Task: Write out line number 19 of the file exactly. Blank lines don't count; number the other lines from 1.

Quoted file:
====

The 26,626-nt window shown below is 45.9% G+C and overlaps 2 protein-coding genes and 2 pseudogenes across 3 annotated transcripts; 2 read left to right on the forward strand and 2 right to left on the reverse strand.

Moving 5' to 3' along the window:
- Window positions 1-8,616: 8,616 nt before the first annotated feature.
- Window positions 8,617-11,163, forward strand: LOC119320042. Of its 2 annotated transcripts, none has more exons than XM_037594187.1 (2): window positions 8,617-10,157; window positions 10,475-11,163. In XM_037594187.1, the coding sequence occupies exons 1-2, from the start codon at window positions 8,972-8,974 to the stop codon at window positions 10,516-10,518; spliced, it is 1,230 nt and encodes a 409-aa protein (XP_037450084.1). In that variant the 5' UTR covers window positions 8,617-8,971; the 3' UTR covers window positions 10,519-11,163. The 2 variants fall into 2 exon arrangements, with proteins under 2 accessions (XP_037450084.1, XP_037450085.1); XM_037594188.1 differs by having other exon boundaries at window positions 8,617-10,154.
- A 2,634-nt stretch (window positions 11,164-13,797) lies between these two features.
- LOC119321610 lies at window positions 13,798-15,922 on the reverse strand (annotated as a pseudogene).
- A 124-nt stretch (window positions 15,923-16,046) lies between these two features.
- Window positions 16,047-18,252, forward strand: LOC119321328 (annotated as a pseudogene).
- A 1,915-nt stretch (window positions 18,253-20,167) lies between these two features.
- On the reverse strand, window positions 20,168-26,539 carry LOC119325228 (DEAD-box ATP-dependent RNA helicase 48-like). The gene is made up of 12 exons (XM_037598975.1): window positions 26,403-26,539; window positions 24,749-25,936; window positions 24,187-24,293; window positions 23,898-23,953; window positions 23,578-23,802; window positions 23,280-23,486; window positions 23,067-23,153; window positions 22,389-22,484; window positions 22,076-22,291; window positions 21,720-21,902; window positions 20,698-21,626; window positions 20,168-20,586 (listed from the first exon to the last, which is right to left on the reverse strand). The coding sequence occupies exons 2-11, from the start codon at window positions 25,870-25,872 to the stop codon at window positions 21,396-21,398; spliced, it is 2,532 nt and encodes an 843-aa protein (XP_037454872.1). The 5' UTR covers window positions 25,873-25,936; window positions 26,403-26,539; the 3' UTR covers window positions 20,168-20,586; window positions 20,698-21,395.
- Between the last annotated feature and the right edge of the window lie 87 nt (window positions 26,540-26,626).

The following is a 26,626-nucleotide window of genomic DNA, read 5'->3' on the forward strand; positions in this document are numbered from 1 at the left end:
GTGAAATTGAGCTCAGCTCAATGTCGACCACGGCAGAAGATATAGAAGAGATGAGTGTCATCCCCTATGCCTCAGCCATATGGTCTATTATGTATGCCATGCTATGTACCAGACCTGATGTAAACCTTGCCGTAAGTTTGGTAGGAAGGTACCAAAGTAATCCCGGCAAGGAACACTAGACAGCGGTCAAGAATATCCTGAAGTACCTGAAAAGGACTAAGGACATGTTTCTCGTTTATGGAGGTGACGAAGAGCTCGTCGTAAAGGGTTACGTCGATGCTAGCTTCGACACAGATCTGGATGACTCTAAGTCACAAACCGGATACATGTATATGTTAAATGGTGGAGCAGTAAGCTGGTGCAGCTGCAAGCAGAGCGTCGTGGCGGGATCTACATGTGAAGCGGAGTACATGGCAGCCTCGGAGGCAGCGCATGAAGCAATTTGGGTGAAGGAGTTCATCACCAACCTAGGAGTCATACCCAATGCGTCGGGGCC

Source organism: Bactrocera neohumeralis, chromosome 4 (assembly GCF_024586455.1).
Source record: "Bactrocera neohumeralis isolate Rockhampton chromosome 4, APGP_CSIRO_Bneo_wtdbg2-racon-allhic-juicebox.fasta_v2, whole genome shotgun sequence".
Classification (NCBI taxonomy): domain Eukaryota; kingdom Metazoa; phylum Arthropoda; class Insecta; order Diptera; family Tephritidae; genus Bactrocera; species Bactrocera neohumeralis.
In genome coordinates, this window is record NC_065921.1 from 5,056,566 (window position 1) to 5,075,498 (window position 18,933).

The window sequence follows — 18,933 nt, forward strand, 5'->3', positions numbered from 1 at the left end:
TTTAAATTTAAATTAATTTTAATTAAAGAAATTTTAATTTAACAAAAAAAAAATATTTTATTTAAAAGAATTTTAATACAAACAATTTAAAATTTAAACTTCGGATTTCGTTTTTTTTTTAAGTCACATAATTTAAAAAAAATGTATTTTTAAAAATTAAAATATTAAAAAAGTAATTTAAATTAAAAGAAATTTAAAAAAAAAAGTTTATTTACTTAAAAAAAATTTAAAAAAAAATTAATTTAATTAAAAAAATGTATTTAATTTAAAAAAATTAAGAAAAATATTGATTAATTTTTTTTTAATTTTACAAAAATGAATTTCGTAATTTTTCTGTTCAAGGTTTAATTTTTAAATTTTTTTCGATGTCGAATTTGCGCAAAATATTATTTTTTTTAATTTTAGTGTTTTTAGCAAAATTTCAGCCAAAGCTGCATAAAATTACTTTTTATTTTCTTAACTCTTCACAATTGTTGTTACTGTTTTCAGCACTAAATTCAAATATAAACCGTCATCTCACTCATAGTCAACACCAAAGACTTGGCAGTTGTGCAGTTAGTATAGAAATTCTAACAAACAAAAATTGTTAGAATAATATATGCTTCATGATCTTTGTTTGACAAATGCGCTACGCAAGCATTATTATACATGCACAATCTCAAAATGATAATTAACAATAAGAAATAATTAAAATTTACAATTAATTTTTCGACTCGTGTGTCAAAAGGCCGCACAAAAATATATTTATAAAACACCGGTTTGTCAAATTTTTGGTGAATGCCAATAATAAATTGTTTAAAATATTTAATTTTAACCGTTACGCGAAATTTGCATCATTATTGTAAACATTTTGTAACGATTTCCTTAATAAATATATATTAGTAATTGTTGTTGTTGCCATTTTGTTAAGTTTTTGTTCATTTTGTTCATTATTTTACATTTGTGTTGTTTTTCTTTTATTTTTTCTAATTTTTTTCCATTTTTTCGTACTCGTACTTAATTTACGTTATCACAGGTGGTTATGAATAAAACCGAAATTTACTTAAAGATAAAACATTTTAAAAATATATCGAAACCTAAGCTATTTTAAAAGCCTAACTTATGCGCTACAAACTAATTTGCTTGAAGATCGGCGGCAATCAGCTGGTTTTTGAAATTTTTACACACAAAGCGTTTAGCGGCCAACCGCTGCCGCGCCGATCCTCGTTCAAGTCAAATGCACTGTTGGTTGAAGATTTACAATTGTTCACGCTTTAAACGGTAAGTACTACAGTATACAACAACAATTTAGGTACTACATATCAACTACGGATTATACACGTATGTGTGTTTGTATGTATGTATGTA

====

TTTAAATTTAAATTAATTTTAATTAAAGAAATTTTAATTTAACAAAAAAAAAATATTTTATTTAAAAGAATTTTAATACAAACAATTTAAAATTTAAACTTCGGATTTCGTTTTTTTTTTAAGTCACATAATTTAAAAAAAATGTATTTTTAAAAATTAAAATATTAAAAAAGTAATTTAAATTAAAAGAAATTTAAAAAAAAAAGTTTATTTACTTAAAAAAAATTTAAAAAAAAATTAATTTAATTAAAAAAATGTATTTAATTTAAAAAAATTAAGAAAAATATTGATTAATTTTTTTTTAATTTTACAAAAATGAATTTCGTAATTTTTCTGTTCAAGGTTTAATTTTTAAATTTTTTTCGATGTCGAATTTGCGCAAAATATTATTTTTTTTAATTTTAGTGTTTTTAGCAAAATTTCAGCCAAAGCTGCATAAAATTACTTTTTATTTTCTTAACTCTTCACAATTGTTGTTACTGTTTTCAGCACTAAATTCAAATATAAACCGTCATCTCACTCATAGTCAACACCAAAGACTTGGCAGTTGTGCAGTTAGTATAGAAATTCTAACAAACAAAAATTGTTAGAATAATATATGCTTCATGATCTTTGTTTGACAAATGCGCTACGCAAGCATTATTATACATGCACAATCTCAAAATGATAATTAACAATAAGAAATAATTAAAATTTACAATTAATTTTTCGACTCGTGTGTCAAAAGGCCGCACAAAAATATATTTATAAAACACCGGTTTGTCAAATTTTTGGTGAATGCCAATAATAAATTGTTTAAAATATTTAATTTTAACCGTTACGCGAAATTTGCATCATTATTGTAAACATTTTGTAACGATTTCCTTAATAAATATATATTAGTAATTGTTGTTGTTGCCATTTTGTTAAGTTTTTGTTCATTTTGTTCATTATTTTACATTTGTGTTGTTTTTCTTTTATTTTTTCTAATTTTTTTCCATTTTTTCGTACTCGTACTTAATTTACGTTATCACAGGTGGTTATGAATAAAACCGAAATTTACTTAAAGATAAAACATTTTAAAAATATATCGAAACCTAAGCTATTTTAAAAGCCTAACTTATGCGCTACAAACTAATTTGCTTGAAGATCGGCGGCAATCAGCTGGTTTTTGAAATTTTTACACACAAAGCGTTTAGCGGCCAACCGCTGCCGCGCCGATCCTCGTTCAAGTCAAATGCACTGTTGGTTGAAGATTTACAATTGTTCACGCTTTAAACGGTAAGTACTACAGTATACAACAACAATTTAGGTACTACATATCAACTACGGATTATACACGTATGTGTGTTTGTATGTATGTATGTA